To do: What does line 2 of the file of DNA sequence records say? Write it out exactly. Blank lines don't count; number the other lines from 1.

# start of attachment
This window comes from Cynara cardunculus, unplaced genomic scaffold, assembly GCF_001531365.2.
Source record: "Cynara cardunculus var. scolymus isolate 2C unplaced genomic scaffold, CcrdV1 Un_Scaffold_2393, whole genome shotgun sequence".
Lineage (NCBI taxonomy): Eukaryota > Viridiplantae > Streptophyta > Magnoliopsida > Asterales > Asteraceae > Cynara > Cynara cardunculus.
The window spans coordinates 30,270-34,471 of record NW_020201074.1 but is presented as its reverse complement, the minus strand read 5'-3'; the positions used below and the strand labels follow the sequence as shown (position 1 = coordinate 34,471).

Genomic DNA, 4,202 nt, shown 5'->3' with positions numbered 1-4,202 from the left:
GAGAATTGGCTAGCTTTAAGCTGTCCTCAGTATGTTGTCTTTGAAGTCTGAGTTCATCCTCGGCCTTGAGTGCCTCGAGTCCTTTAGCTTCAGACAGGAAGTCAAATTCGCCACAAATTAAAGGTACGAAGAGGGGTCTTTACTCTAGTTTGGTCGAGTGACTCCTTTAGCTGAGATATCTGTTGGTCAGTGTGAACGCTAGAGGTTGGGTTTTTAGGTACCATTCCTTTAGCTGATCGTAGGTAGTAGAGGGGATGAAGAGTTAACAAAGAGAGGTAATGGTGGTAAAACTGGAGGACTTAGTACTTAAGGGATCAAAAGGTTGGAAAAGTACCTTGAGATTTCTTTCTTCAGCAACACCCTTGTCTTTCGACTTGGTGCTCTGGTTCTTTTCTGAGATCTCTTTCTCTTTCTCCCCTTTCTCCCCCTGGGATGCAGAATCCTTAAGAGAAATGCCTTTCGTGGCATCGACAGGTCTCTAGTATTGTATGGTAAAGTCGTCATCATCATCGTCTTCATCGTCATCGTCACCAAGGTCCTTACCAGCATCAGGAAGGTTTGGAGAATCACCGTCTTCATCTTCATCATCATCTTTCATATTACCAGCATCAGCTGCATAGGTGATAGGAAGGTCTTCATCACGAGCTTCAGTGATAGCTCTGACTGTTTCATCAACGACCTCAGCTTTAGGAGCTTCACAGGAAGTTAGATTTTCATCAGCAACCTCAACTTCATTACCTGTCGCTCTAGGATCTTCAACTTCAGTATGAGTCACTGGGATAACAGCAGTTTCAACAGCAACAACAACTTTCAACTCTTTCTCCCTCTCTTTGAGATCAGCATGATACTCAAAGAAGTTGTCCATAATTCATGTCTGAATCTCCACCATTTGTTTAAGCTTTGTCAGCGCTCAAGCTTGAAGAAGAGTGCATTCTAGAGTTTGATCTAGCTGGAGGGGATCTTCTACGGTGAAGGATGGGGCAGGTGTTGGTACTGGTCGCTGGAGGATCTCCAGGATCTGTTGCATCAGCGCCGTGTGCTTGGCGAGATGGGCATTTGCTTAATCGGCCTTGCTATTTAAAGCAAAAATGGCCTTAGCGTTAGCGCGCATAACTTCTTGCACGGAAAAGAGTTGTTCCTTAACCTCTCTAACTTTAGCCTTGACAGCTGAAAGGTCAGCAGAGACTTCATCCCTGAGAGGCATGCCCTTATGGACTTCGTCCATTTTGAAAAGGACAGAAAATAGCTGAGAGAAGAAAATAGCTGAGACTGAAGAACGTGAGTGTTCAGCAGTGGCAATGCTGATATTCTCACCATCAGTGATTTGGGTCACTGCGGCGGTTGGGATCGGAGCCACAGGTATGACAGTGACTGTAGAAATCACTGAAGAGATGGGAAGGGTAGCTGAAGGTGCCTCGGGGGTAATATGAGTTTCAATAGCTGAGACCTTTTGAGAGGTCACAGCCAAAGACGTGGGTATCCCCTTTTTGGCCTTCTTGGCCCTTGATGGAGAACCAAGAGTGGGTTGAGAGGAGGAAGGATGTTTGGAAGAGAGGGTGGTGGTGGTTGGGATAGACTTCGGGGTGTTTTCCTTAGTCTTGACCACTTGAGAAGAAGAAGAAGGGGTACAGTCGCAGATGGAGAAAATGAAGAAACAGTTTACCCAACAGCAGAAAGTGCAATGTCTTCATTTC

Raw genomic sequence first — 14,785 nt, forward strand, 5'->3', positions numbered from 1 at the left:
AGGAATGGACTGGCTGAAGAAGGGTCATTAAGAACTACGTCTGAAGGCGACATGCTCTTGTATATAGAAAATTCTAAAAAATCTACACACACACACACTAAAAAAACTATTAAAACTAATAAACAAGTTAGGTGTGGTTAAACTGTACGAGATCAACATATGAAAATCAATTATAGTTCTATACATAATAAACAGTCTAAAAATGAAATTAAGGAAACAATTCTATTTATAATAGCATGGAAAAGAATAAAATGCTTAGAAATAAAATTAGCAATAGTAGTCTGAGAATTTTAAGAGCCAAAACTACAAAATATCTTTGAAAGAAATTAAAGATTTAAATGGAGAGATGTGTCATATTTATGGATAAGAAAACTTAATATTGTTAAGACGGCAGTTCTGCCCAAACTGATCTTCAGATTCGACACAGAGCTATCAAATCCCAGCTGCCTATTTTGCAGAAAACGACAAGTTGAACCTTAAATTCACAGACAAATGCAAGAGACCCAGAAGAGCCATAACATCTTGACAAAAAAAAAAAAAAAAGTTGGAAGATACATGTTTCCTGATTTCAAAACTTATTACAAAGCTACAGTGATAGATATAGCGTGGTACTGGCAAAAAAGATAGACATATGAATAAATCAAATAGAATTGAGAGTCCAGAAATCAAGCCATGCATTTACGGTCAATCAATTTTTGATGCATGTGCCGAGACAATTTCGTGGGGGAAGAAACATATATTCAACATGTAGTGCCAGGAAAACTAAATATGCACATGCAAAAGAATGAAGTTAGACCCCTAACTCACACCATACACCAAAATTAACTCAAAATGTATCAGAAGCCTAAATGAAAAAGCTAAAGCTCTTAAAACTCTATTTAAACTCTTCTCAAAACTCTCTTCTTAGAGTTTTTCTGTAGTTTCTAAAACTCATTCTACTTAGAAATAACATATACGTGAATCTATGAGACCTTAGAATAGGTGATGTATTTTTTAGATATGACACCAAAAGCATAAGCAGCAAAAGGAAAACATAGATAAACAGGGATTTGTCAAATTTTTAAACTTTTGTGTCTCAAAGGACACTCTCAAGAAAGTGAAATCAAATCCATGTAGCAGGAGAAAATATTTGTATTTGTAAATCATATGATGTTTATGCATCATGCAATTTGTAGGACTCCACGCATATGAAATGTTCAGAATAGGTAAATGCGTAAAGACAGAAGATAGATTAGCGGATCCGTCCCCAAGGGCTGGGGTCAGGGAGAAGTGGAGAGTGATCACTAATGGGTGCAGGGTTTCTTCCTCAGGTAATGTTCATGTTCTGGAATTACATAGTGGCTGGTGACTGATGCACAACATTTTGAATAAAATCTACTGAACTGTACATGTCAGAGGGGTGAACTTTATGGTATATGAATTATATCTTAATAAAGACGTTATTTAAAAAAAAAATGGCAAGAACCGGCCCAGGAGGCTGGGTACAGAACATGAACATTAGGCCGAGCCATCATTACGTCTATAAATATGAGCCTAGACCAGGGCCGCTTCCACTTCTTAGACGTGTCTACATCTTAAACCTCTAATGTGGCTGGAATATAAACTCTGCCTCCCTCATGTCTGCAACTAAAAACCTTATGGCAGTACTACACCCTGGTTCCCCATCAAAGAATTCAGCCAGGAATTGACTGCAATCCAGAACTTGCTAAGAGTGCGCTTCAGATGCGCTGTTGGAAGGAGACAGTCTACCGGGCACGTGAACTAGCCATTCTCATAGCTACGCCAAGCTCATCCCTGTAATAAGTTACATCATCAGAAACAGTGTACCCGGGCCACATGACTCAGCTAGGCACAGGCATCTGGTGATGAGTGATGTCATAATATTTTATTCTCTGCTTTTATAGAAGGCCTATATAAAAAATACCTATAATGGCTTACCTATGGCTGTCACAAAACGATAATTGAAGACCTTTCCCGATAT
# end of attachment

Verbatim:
Source record: "Cynara cardunculus var. scolymus isolate 2C unplaced genomic scaffold, CcrdV1 Un_Scaffold_2393, whole genome shotgun sequence".